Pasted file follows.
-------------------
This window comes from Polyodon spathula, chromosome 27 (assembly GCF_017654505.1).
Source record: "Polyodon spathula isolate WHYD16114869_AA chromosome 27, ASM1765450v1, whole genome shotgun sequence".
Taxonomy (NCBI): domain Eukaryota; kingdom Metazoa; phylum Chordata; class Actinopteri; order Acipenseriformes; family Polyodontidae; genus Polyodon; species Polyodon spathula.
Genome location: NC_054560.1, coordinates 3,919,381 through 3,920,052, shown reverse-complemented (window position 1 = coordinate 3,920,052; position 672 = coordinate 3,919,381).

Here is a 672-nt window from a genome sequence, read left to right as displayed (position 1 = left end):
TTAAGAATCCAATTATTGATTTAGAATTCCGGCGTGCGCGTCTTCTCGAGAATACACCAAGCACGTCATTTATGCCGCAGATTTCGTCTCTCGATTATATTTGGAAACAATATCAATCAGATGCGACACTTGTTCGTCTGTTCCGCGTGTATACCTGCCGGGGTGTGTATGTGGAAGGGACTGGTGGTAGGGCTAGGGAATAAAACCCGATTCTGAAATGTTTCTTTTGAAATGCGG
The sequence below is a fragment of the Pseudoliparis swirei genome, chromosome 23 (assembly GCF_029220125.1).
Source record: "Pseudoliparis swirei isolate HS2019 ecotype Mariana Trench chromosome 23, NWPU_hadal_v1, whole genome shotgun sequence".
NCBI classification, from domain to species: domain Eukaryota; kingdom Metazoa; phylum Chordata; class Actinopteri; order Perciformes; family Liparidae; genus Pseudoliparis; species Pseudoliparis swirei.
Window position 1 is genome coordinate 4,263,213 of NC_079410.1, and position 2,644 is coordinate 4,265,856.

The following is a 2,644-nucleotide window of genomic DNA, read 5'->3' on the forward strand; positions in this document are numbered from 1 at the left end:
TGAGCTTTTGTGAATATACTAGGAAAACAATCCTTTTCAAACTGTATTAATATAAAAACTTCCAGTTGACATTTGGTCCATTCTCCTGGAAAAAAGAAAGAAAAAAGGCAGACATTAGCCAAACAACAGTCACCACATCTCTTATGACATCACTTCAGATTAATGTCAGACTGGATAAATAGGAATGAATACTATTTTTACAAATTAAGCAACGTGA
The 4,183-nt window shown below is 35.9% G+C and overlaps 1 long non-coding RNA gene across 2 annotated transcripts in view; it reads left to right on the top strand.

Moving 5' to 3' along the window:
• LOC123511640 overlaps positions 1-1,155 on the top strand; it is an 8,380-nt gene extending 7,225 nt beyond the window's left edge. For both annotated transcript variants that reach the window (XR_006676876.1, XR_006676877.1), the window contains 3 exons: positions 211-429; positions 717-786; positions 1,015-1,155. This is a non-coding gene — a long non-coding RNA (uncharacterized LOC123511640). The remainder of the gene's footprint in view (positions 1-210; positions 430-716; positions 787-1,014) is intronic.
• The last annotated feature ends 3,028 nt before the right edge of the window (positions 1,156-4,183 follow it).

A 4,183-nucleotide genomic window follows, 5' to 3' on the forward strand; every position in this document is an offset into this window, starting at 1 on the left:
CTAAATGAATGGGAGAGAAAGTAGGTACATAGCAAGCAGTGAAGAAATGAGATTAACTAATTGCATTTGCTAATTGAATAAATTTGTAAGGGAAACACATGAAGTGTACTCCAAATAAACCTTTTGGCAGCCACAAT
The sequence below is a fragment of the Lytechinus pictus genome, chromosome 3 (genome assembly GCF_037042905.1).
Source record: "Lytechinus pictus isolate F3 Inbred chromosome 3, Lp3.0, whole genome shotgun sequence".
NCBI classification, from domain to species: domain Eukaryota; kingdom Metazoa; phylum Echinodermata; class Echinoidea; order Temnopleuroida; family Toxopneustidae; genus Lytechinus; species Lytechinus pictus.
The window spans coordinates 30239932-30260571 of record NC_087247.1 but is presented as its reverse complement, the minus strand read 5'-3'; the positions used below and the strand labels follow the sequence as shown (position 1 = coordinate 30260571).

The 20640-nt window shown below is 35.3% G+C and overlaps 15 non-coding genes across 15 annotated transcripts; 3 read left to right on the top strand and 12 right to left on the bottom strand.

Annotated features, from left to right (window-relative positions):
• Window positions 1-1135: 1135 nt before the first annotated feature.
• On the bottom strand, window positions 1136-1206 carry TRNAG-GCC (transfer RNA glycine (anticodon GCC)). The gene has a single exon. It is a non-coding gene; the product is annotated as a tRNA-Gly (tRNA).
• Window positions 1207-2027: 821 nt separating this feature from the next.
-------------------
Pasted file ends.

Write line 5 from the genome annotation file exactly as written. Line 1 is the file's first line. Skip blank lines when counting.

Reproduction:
Here is a 672-nt window from a genome sequence, read left to right as displayed (position 1 = left end):